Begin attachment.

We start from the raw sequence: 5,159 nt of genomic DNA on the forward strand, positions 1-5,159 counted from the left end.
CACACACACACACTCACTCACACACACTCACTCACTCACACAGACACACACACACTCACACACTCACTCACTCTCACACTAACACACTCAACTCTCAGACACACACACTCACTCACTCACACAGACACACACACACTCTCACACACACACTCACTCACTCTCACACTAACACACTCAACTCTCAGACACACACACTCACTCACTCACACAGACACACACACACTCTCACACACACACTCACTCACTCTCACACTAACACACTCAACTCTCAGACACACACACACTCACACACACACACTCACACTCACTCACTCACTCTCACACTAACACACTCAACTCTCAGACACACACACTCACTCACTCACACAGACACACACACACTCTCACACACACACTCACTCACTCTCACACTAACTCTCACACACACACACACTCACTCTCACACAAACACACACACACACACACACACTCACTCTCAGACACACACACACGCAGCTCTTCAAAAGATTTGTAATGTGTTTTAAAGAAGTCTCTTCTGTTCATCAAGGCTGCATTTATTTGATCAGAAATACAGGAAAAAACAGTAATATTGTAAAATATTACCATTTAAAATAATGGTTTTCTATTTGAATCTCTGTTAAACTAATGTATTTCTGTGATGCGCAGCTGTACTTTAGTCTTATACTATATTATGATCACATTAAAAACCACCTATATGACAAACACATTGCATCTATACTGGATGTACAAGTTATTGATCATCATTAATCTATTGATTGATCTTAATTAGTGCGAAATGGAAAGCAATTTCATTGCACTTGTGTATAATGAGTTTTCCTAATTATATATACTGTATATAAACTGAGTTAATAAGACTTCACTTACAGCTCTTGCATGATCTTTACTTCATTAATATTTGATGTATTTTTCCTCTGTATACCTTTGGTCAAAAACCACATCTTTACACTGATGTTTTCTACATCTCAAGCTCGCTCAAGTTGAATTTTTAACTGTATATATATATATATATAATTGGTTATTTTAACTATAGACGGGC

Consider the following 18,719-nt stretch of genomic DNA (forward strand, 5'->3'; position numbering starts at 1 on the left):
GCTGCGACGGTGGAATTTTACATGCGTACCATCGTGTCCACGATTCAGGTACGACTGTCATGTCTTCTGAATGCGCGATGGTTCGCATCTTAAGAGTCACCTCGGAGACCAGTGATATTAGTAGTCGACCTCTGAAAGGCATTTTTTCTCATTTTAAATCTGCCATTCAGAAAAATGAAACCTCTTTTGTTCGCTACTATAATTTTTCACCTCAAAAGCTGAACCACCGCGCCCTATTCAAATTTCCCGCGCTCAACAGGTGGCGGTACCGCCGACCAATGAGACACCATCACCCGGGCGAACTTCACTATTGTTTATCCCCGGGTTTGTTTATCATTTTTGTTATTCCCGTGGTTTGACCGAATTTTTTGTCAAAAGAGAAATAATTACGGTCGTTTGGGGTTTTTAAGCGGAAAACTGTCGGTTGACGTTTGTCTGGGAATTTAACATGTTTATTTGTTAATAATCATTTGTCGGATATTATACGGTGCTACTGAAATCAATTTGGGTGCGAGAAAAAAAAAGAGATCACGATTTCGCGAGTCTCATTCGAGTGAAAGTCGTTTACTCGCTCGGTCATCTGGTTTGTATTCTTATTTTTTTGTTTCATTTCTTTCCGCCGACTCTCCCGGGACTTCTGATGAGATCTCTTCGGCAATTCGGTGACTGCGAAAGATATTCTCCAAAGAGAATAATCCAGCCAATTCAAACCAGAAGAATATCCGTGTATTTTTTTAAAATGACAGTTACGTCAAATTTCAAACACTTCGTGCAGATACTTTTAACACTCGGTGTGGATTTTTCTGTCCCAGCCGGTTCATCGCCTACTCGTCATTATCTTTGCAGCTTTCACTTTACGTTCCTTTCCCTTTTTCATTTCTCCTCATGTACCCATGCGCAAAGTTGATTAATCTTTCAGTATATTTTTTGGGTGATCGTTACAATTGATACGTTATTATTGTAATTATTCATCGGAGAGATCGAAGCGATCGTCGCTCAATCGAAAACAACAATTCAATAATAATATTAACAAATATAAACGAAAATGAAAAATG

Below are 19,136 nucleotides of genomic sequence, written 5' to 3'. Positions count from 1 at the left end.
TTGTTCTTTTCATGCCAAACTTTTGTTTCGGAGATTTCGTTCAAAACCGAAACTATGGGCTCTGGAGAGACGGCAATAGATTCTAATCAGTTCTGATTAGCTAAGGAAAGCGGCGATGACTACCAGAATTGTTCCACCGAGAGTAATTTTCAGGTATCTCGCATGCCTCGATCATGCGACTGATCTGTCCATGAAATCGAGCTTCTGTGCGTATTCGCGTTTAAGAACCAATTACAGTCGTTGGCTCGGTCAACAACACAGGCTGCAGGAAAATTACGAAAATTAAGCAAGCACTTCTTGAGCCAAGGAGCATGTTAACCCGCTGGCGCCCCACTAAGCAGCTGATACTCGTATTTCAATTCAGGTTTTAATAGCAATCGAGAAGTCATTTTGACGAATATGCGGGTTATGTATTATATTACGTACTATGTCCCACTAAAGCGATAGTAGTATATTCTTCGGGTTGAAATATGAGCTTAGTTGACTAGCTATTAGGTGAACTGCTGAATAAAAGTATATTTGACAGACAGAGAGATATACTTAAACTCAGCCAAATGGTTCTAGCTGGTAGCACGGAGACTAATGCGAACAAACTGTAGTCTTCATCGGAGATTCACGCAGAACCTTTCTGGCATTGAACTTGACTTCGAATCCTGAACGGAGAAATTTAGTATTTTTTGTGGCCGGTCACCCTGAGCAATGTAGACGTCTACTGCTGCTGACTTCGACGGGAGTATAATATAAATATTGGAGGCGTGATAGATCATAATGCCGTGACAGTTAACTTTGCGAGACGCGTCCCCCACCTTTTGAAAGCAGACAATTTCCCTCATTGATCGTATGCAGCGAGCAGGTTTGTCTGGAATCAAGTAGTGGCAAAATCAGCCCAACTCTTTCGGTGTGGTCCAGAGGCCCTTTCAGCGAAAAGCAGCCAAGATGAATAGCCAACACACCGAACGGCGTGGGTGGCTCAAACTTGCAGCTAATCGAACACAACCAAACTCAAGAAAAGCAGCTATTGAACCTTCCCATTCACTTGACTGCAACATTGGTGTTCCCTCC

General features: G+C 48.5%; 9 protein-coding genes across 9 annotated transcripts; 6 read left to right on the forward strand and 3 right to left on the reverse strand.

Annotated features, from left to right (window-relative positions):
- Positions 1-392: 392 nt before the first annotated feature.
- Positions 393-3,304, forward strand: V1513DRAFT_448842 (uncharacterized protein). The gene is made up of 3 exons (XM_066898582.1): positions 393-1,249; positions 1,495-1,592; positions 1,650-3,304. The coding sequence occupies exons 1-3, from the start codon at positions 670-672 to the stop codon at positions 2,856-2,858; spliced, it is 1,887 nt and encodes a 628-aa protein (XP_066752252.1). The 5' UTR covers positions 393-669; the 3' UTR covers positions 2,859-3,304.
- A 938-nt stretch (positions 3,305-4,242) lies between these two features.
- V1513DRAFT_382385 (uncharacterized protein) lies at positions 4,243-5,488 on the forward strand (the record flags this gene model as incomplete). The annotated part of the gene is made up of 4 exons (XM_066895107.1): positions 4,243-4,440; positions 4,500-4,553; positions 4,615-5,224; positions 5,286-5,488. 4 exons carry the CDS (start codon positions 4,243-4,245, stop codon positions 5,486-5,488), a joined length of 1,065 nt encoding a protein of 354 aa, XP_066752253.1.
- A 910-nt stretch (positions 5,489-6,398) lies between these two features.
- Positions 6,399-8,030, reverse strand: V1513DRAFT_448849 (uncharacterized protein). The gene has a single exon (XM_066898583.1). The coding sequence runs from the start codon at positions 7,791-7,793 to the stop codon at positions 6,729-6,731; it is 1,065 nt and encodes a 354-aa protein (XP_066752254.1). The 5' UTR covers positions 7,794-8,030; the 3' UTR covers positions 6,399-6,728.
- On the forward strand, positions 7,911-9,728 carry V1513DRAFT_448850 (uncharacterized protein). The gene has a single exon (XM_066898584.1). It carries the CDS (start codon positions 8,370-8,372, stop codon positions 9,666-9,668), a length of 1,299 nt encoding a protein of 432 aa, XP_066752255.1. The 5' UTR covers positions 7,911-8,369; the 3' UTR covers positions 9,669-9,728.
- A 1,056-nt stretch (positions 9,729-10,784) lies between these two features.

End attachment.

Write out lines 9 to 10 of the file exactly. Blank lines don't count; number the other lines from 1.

- Positions 1-392: 392 nt before the first annotated feature.
- Positions 393-3,304, forward strand: V1513DRAFT_448842 (uncharacterized protein). The gene is made up of 3 exons (XM_066898582.1): positions 393-1,249; positions 1,495-1,592; positions 1,650-3,304. The coding sequence occupies exons 1-3, from the start codon at positions 670-672 to the stop codon at positions 2,856-2,858; spliced, it is 1,887 nt and encodes a 628-aa protein (XP_066752252.1). The 5' UTR covers positions 393-669; the 3' UTR covers positions 2,859-3,304.